While footwear may not appear to be fertile ground for new inventions, many shoe makers have been granted patent protection for the technologies that go into their products. Sometimes, those inventions are rolled out with little fanfare. Others are, literally, flashy.
Shoes by Firebug sued Stride Rite in the Eastern District of Texas for infringing two of Firebug’s patents, U.S. Patent Nos. 8,992,038 and 9,301,574, for “internally illuminated light diffusing footwear.” The patents describe shoes having illumination sources located beneath diffusing layers, to create, as the patents call it, “the visual impression of radiant illumination.” The patents focus on this internal illumination, in contrast to sticking LED’s to the outside of a shoe. Firebug filed a similar suit against Target.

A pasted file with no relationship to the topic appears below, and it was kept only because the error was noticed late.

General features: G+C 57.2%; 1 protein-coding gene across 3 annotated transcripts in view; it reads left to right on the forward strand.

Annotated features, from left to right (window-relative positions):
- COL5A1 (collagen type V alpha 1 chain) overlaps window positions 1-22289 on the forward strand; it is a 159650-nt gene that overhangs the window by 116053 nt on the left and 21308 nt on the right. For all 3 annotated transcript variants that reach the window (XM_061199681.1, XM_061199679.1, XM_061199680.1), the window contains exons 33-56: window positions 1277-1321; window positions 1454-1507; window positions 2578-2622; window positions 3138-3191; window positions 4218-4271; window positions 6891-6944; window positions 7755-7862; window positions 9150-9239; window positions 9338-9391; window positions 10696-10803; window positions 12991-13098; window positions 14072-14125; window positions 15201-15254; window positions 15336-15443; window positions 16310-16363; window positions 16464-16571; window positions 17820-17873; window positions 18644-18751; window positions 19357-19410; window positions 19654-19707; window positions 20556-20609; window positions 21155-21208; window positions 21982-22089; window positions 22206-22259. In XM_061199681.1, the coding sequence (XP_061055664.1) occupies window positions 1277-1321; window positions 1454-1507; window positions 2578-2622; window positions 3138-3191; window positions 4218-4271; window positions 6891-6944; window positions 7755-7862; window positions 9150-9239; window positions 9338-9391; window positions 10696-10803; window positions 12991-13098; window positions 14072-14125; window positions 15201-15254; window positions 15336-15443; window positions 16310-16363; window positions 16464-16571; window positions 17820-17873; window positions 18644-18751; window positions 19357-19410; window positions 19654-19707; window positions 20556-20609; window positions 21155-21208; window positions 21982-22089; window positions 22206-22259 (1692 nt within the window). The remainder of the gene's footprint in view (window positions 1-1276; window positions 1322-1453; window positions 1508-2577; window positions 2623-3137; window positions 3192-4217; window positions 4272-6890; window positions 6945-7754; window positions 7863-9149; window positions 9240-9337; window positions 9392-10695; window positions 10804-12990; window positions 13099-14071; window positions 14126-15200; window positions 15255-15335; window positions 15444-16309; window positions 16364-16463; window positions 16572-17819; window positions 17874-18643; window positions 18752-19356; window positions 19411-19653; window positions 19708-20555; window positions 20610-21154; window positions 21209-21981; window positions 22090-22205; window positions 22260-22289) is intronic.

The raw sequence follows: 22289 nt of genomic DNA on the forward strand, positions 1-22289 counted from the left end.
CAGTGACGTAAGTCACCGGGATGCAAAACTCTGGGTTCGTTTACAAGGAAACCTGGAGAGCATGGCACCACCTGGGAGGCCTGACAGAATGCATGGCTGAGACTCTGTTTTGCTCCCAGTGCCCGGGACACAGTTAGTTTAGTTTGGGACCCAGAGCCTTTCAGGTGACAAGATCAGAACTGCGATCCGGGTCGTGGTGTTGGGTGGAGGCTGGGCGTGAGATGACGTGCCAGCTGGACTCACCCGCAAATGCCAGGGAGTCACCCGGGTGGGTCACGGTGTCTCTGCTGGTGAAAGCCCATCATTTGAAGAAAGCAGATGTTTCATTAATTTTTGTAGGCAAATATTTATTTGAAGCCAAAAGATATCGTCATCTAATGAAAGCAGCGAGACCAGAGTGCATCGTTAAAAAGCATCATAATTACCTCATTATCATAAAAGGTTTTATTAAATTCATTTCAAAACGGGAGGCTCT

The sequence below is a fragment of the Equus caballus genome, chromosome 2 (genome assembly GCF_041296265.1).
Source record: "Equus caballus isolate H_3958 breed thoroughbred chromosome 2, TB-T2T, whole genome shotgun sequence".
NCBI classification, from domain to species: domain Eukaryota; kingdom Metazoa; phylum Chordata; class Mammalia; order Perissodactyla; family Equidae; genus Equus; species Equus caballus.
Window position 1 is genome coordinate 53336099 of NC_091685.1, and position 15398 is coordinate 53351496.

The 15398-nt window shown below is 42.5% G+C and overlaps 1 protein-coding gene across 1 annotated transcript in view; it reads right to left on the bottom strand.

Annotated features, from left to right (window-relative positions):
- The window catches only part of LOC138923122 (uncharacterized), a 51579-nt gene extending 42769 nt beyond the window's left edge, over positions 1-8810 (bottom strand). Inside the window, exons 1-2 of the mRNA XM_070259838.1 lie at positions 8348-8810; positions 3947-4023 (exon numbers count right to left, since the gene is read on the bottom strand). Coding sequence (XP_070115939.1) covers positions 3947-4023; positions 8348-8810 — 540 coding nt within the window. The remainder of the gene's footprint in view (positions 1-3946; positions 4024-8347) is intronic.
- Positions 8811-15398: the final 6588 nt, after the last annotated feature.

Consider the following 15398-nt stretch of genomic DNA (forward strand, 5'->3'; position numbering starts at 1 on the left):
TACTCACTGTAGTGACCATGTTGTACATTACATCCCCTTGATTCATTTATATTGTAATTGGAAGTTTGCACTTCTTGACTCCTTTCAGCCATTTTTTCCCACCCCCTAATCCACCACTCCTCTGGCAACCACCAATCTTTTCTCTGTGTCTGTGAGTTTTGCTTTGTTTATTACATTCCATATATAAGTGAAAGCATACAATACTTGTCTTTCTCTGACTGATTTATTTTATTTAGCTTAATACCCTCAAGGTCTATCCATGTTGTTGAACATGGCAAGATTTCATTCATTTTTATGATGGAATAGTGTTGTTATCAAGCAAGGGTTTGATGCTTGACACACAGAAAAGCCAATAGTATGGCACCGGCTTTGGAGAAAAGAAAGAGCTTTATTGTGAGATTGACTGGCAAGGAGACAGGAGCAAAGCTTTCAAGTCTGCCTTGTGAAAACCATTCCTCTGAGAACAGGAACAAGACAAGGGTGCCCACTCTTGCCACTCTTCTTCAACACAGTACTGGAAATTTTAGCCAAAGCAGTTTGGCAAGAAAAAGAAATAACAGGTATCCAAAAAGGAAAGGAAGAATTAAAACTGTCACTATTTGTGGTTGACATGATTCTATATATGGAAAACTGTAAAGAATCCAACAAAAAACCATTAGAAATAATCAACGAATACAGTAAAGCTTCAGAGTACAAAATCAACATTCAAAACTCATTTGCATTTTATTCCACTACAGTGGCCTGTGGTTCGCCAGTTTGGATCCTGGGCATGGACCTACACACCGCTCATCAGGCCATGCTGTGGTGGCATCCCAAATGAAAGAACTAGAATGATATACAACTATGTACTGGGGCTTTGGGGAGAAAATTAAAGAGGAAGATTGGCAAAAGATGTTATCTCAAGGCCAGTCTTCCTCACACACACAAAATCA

Instead of battling the infringement issues in the federal district court, Stride Rite petitioned the Patent Trial and Appeal Board (PTAB) of the U.S. Patent and Trademark Office to review the Firebug patents, to reconsider whether the patents were actually new and non-obvious over the prior art. Stride Rite filed two Inter Partes Review petitions, and the PTAB agreed to review the patents (Case Nos. IPR2017-01810 and -01809). As a result of these petitions, the Texas court stayed both the Stride Rite case, as well as the Target case, while the PTAB reviewed the patents.
Just last month, the PTAB issued its decisions, agreeing with Stride Rite that the Firebug patents were obvious in view of earlier patents and published patent applications describing shoes with lighting components. As a result, the PTAB determined that Firebug patents are unpatentable. Firebug now has the opportunity to appeal, if it chooses to do so.